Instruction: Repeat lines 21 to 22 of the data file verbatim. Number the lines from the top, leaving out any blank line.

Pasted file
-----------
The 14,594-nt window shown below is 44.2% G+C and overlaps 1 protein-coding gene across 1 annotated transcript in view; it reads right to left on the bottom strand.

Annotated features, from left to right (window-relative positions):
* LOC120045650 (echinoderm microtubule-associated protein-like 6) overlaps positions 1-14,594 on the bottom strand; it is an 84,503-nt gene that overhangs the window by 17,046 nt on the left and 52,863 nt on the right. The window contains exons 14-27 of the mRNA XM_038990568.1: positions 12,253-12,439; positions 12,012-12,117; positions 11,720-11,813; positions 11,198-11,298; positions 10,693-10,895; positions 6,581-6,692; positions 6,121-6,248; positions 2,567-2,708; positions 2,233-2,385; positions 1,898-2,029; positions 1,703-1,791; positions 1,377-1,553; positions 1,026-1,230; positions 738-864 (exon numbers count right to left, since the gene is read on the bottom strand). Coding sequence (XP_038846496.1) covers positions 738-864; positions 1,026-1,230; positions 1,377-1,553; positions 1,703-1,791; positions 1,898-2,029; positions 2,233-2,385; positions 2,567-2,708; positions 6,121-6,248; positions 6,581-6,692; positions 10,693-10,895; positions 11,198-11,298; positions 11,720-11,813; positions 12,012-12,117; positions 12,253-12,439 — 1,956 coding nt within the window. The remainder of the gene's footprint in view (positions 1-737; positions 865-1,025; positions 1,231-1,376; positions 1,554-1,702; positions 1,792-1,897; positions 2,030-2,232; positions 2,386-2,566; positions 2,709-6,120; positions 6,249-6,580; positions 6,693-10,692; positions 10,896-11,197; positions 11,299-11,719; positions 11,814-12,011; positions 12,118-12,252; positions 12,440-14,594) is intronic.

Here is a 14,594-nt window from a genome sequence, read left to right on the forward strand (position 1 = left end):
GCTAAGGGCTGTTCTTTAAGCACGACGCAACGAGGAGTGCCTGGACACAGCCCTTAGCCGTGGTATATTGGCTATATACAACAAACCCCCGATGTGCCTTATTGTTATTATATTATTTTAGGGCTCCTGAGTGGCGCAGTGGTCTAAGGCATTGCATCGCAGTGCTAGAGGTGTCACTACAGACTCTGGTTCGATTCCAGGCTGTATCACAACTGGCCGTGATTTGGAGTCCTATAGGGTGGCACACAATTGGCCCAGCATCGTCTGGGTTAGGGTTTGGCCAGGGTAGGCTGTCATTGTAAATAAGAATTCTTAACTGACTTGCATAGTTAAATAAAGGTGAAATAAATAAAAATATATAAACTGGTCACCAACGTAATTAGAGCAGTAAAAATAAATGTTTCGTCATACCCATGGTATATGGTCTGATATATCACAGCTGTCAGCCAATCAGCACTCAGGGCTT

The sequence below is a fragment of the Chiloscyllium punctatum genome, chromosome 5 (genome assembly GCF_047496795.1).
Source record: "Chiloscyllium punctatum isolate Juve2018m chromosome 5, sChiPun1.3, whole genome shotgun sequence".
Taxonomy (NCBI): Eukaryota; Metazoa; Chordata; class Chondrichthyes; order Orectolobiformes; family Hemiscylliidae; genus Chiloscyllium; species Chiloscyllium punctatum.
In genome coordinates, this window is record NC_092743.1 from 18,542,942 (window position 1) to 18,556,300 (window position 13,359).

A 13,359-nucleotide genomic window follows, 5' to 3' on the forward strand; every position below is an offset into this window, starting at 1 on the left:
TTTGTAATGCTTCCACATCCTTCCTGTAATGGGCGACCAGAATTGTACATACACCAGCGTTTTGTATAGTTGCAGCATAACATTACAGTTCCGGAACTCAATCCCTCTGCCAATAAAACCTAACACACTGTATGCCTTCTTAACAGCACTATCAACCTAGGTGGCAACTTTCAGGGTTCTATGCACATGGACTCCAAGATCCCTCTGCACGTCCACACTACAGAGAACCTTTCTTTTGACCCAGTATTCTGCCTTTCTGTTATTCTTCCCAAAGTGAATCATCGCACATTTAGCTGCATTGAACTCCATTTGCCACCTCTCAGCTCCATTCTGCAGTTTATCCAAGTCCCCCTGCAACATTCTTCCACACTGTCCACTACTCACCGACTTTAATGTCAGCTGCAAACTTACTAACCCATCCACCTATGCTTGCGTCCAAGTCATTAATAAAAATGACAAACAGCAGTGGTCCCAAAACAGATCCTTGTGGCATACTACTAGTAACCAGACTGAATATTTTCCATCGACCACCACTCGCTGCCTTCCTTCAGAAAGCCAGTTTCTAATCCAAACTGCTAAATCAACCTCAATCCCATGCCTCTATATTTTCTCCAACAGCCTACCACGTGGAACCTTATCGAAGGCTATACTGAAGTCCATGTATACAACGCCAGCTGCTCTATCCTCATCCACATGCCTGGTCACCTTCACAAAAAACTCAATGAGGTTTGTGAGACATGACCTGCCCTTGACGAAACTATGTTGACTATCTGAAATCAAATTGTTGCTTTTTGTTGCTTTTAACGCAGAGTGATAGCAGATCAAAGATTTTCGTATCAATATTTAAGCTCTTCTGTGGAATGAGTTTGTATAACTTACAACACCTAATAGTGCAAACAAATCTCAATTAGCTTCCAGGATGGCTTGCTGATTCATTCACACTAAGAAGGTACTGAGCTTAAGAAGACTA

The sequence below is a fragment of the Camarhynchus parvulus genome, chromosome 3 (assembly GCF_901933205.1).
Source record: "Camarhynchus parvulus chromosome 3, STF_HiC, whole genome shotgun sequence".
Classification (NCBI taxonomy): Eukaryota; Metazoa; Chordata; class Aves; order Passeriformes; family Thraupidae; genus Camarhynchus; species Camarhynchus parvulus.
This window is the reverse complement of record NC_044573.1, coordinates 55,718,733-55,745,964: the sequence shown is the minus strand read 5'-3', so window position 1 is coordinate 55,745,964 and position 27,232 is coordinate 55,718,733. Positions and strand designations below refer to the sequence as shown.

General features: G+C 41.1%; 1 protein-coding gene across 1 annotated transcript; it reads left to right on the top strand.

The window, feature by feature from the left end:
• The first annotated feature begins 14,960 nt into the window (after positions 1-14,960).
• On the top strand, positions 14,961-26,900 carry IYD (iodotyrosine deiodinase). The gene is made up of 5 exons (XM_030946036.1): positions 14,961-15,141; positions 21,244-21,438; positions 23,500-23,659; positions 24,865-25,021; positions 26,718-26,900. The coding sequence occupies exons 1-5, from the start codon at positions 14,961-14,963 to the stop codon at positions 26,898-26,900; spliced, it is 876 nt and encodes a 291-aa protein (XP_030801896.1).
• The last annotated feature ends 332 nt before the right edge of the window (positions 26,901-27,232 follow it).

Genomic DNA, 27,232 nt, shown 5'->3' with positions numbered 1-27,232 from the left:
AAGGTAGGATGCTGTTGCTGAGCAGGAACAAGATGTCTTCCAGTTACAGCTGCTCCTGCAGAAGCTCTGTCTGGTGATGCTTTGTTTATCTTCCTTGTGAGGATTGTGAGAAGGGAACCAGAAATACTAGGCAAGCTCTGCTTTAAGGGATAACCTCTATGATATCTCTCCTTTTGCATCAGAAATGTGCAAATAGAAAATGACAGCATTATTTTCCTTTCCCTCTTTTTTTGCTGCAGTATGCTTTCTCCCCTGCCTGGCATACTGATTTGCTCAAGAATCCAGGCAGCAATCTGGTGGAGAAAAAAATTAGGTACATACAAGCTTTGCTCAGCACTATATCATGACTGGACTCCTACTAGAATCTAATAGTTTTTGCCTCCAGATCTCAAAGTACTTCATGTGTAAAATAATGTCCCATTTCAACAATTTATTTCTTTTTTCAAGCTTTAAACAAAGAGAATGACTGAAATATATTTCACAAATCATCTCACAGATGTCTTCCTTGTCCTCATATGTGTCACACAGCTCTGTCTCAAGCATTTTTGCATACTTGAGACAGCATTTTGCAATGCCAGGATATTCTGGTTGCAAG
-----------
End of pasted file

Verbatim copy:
Genomic DNA, 27,232 nt, shown 5'->3' with positions numbered 1-27,232 from the left:
AAGGTAGGATGCTGTTGCTGAGCAGGAACAAGATGTCTTCCAGTTACAGCTGCTCCTGCAGAAGCTCTGTCTGGTGATGCTTTGTTTATCTTCCTTGTGAGGATTGTGAGAAGGGAACCAGAAATACTAGGCAAGCTCTGCTTTAAGGGATAACCTCTATGATATCTCTCCTTTTGCATCAGAAATGTGCAAATAGAAAATGACAGCATTATTTTCCTTTCCCTCTTTTTTTGCTGCAGTATGCTTTCTCCCCTGCCTGGCATACTGATTTGCTCAAGAATCCAGGCAGCAATCTGGTGGAGAAAAAAATTAGGTACATACAAGCTTTGCTCAGCACTATATCATGACTGGACTCCTACTAGAATCTAATAGTTTTTGCCTCCAGATCTCAAAGTACTTCATGTGTAAAATAATGTCCCATTTCAACAATTTATTTCTTTTTTCAAGCTTTAAACAAAGAGAATGACTGAAATATATTTCACAAATCATCTCACAGATGTCTTCCTTGTCCTCATATGTGTCACACAGCTCTGTCTCAAGCATTTTTGCATACTTGAGACAGCATTTTGCAATGCCAGGATATTCTGGTTGCAAG